North Korea missile program progressing faster than expected, Seoul says

Posted May 17, 2017

North Korean leader Kim Jong Un vowed to keep conducting nuclear and missile tests until the US makes the "right choice", the North's state-run Korean Central News Agency reported Monday, as the rogue state continues its saber-rattling in hopes of forcing Washington into a dialogue.

Kim Dong-yub, a professor at Kyungnam University's Institute of Far Eastern Studies in Seoul, South Korea, told Reuters that the launch is an advancement that exceeds most expectations on what North Korea's missile program could previously do.

The Security Council also calls on all countries to implement the six North Korea sanctions resolutions it already has adopted "in an expeditious and serious manner".

"North Korea has been a flagrant menace for far too long", a statement released over the weekend said.

"It appears to have not only demonstrated an intermediate-range ballistic missile (IRBM) that might enable them to reliably strike the USA base at Guam, but more importantly, may represent a substantial advance to developing an intercontinental ballistic missile (ICBM)", Schilling wrote.

The UN Security Council first imposed sanctions on North Korea in 2006 in response to its five nuclear tests and two long-range rocket launches. "The president said we are leaving open the possibility of dialogue with North Korea, but we should sternly deal with a provocation to prevent North Korea from miscalculating".

The test missile flew 1,200 miles into space, so as the reentry vehicle came back to Earth it encountered extreme heat and buffeting when it hit the atmosphere.

(AP Photo/Lee Jin-man). People watch a TV news program showing an image of North Korean leader Kim Jong Un, published in the country's Rodong Sinmun newspaper, at Seoul Railway station in Seoul, South Korea, Monday, May 15, 2017. In February, North Korea used a "lofted" trajectory to test its new KN-15 solid-fueled missile. That suggests a range of 4500km or more, analysts said.

Besides worries about North Korea's missile and nuclear weapons programmes, cyber security researchers have found technical evidence they said could link the North with the global WannaCry "ransomware" cyber attack that has infected more than 300,000 computers in 150 countries since Friday.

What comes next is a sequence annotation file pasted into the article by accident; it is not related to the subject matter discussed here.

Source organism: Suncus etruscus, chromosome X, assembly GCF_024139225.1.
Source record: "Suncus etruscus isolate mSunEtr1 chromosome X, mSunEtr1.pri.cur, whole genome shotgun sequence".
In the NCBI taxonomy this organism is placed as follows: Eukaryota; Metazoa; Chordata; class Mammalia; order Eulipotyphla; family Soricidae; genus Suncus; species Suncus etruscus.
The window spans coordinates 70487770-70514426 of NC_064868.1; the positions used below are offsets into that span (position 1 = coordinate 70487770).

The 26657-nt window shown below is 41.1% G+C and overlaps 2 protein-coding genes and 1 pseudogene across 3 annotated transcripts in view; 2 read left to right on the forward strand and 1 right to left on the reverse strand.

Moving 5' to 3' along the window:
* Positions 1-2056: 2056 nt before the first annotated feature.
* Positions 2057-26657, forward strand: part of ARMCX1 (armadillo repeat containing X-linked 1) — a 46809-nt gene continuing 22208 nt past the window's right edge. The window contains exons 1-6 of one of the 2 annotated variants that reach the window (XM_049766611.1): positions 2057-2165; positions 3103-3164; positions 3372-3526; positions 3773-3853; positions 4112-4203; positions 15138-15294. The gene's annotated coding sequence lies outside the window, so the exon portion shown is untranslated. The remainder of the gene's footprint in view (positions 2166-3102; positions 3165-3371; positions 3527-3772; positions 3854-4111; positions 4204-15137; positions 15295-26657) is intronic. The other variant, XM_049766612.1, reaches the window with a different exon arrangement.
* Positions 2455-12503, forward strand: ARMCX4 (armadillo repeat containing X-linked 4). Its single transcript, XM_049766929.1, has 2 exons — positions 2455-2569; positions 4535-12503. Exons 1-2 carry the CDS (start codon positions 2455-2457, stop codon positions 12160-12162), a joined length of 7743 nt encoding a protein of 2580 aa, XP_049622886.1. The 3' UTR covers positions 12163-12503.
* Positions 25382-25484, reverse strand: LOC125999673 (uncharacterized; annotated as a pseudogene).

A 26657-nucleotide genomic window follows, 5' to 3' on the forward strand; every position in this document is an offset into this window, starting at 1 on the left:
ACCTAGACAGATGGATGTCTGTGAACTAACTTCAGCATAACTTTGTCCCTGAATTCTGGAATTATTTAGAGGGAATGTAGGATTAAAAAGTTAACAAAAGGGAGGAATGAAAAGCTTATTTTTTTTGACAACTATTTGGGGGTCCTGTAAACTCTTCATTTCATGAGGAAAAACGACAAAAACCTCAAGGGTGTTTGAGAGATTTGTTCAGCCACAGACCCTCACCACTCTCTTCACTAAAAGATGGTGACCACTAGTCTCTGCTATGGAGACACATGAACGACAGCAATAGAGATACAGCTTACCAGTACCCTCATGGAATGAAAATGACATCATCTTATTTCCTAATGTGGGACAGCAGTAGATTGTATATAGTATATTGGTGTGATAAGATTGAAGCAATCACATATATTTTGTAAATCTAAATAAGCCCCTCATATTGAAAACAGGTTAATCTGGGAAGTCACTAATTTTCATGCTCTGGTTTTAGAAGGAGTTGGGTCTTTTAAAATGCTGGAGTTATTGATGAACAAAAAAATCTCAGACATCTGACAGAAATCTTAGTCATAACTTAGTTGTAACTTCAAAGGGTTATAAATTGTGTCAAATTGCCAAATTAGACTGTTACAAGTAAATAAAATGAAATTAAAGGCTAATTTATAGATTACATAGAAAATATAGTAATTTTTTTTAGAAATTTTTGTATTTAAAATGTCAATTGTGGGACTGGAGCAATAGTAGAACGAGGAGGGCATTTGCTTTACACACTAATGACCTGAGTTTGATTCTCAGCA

Former SolarCity CEO Lyndon Rive will leave Tesla
Lyndon Rive is Musk's cousin and one of the two co-founders of SolarCity , the solar panel company that Tesla bought past year . Peter Rive, who was SolarCity's chief technology officer, will remain to focus on the company's solar roofs.

The fact that North Korea can target Japan and South Korea and very soon the US mainland has invoked the specter of "decoupling", as my colleague Ankit Panda argued in a piece earlier this month.

The missile seems to have been equipped with a new, high-powered engine that was tested at the Tongchang-ri launch pad in remote North Pyongan Province in mid-March.

The North says it needs atomic weapons to defend itself against the threat of invasion and has carried out two atomic tests and dozens of missile launches since the beginning of previous year.

"We are calling on all of those folks in the region, particularly China and Russian Federation, to do everything they can in terms of sanctions to help resolve the situation and bring stability to the Peninsula", the White House said.

"They have the overwhelming dominant economic relationship with North Korea and because they have the greatest leverage, they have the greatest responsibility", he added.

The president said the envoys will meet with high-ranking officials to exchange ideas and explain the new South Korean government's policy plans.

Kim Do-hoon, 31, said that South Korea, while keeping the "door open for conversation" with the North, should also "show a stern attitude at some level".

The US Ambassador later tweeted: "There are no excuses that justify N. Korea's actions".

New sanctions were expected to be discussed at a closed council meeting today, the diplomats said, speaking on condition of anonymity because talks have been private.